RTS Thames Valley hears about the potential of 5G

RTS Thames Valley hears about the potential of 5G

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Ericsson’s Steve Plunkett and EE’s Matt Stagg outlined the current state and potential of 5G, which is due to launch officially in 2020, to the Thames Valley Centre in mid-November.

The two industry experts covered both the consumer and professional applications of 5th generation mobile networks at the Reading event.

Plunkett, Chief Technology Officer at Ericsson, discussed the expected improvements, which include significantly higher data rates, the capability to manage larger volumes and better battery life. Latency will also be improved, a parameter which can be as important as data rate for some applications.

Much of the back-end management will be done in the cloud with data centres deployed both centrally and at the edge to ensure low latency. Standards are expected to be in place by 2020, although some implementation is already happening in anticipation of the final specifications.

Plunkett said that changing data usage and viewing habits have been driven, in part, by mobile usage and an increase in viewing hours overall. In fact, 5G could replace fixed-line delivery of the internet in some cases, he argued.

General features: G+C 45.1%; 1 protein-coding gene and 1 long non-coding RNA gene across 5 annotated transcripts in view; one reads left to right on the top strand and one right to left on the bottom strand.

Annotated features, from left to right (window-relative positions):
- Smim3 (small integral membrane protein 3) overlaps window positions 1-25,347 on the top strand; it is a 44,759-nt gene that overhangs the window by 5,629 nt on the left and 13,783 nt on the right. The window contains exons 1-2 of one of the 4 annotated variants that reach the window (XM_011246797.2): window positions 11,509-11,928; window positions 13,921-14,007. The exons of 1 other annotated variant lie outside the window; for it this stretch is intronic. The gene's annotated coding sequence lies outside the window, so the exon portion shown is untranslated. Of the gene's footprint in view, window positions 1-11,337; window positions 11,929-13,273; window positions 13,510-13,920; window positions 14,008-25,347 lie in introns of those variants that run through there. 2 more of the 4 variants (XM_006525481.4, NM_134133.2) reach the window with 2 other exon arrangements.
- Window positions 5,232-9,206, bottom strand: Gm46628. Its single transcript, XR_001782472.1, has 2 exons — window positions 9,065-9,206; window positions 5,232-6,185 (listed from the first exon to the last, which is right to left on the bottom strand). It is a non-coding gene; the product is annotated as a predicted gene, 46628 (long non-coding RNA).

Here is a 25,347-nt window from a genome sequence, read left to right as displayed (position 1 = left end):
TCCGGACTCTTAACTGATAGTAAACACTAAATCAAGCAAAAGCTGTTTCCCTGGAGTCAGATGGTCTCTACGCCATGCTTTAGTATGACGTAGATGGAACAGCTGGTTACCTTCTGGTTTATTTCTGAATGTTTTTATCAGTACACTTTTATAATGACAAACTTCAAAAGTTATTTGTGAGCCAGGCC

He also explained the concept of network slicing, which allows for networks within networks, and specialist applications such as mobile production and venue media virtual networks.

EE head of mobile video and content Matt Stagg said his company’s experience at the Glastonbury music festival demonstrated the potential of network slicing. On EE’s network, data consumption was 54TB, with uplinks used for personal broadcasting. This level of data usage would normally preclude professional OB use, but 5G slicing will enable capacity to be assigned and ring-fenced for different applications.

Plunkett explained that several organisations are working together to bring 5G to market and that the University of Surrey, with which he is personally involved, is a leading research force. He went on to say that 5G has great potential, but that a spirit of collaboration is needed to avoid fragmentation and incompatibilities.